Rocky Top


In certain towns in Scotland, there exist museums filled with relics
of the rebel Bonnie Prince Charlie--pieces of his tartan, portraits,
goblets, scraps of things he once touched, and rings inscribed with
king charles iii, as if he really had become King of England
instead of dying in exile in Rome.Unbeknownst to most local tour guides, a similar kind of museum
exists in Washington. It's tucked away on the fourth floor of the
Dirksen Senate Office Building: the museum to the
not-quite-presidency of Lamar Alexander. Here, in quarters
otherwise known as his Senate office, you'll find the red plaid
shirt that the journalists covering Alexander's 1996 and 2000
presidential campaigns disdained, now hanging proudly in a gallery
case, both shirt and case on loan from the Smithsonian. To its
right is a giant map of Tennessee marked with the 1,000-mile route
Alexander walked to become governor, a caper he then tried in New
Hampshire in 1996, where he came in third behind Pat Buchanan and
Bob Dole. Walk down the long hall staffers call the "West Wing,"
past a couch upholstered in red plaid, and into Alexander's
personal office. There stands the curator of this
Almost-Presidential Library himself, smoothing his fingers along a
hand- painted chess set. "An Iowa supporter made this for me in
1999," Alexander explains. One side's king reads "Gore"; the
other's reads "Lamar."

In the annals of U.S. history, Alexander's presidential ambition
wasn't so outrageous. As a highly successful governor of Tennessee,
he was certainly qualified. Besides, he only ran twice; Henry Clay
ran for president five times. But his love of exclamation marks,
his claim to be a radical outsider, and his relentless
branding--sometimes even the dogs on the trail wore plaid--earned
him indifference from voters and laughter from the press.

But, since he took over Fred Thompson's Senate seat in 2003,
Alexander has been quietly remaking himself. Not, it seems, by
altogether rejecting the career arc he had in mind, but by
bypassing the presidency and going directly to post-presidential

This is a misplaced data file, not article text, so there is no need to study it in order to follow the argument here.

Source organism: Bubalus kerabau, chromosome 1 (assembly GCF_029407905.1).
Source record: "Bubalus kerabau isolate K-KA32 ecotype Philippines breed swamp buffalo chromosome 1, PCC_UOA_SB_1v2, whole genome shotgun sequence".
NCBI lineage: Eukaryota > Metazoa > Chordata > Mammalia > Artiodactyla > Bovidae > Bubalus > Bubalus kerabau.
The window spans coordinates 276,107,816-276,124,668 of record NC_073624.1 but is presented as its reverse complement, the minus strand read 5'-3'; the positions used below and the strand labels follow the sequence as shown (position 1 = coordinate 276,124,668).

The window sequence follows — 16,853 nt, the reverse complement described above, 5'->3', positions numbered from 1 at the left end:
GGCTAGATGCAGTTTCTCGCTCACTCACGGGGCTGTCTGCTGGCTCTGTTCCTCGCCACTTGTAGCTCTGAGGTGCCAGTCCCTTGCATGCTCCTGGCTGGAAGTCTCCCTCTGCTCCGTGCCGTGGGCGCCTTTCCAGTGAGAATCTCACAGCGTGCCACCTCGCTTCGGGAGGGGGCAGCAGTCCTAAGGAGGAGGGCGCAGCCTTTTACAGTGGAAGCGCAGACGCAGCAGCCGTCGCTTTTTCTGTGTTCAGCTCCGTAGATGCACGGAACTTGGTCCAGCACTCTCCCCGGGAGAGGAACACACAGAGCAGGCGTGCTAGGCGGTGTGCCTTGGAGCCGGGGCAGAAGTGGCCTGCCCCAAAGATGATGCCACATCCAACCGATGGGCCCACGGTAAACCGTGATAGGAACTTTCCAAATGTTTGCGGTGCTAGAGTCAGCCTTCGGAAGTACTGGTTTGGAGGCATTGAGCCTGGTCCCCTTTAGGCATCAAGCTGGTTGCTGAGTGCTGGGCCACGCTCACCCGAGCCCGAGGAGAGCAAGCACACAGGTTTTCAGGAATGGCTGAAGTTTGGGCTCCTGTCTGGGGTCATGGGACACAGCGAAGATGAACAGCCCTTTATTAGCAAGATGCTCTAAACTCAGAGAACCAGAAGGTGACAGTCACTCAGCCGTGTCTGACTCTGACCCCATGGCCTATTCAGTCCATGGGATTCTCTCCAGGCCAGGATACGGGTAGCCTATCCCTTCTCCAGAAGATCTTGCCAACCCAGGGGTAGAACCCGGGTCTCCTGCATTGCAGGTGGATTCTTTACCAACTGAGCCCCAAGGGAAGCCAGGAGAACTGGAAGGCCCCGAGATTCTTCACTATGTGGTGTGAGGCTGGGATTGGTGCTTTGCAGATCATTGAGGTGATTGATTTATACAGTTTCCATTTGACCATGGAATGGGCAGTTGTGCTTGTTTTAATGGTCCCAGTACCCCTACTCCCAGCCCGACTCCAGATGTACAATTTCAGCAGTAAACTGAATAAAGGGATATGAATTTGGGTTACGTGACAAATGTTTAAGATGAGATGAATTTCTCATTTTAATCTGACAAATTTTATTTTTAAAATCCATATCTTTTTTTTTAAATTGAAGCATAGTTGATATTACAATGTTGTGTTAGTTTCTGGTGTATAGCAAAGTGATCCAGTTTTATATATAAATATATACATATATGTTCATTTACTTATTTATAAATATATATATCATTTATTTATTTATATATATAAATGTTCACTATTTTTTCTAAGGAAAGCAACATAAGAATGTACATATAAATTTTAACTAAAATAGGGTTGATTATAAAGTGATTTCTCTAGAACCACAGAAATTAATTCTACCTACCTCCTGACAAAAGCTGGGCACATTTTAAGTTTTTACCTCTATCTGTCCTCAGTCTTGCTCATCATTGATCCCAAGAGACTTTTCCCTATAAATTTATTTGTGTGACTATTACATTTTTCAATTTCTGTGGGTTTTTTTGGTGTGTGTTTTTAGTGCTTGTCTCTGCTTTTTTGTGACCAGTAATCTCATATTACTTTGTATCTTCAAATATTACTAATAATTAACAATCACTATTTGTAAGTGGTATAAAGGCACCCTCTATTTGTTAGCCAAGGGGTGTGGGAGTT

healer. Like Jimmy Carter, the senior President Bush, or Bill
Clinton before Hillary's campaign, Alexander's mandate now is to get
the warring factions in the Senate to beat their swords into

But today's Senate is hostile territory for a prophet of peace.
"He's basically dealing with a political dynamic [in which] the
strategy of Republicans is to throw molasses in the way of
everything," says veteran Congress-watcher Norm Ornstein. These
days, Republican leader Mitch McConnell fires at Democrats with a
record volley of filibusters and an insurgent group of new
conservative senators, led by South Carolina's Jim DeMint and
Oklahoma's Tom Coburn, fires at McConnell from the right on
earmarks and immigration. Alexander wants it to stop. "We have so
many practical solutions on things like health care, if we stop
complaining," he remarks.

Friends suggest that Alexander's incarnation as elder mediator suits
him. "I think he's evolved into a statesman kind of role--he's
older now. Lamar fits that [ex-presidential] mold now," says Bob
Davis, a former Tennessee GOP chair. But it may turn out that, like
so many other well-meaning and harmony-seeking ex-presidents,
Alexander will find he also lacks the power to stop the

When Alexander was elected chairman of the Republican Conference
last December, the third-highest leadership position in the Senate
GOP, he won the nasty job of burnishing the public image of a party
in private turmoil. His first chance to sell his vision was to be
at a mid-January retreat to which all Republican senators were
invited. But, just weeks after Alexander occupied his office,
DeMint and Coburn announced that they would hold a press conference
the day after Alexander's retreat to put out their own
"Conservative Agenda to Secure America's Future."

This ten-point legislative plan, which was to demand that the United
States withhold dues from the United Nations and end earmarks
altogether, laid down the foundations for a rebel Republican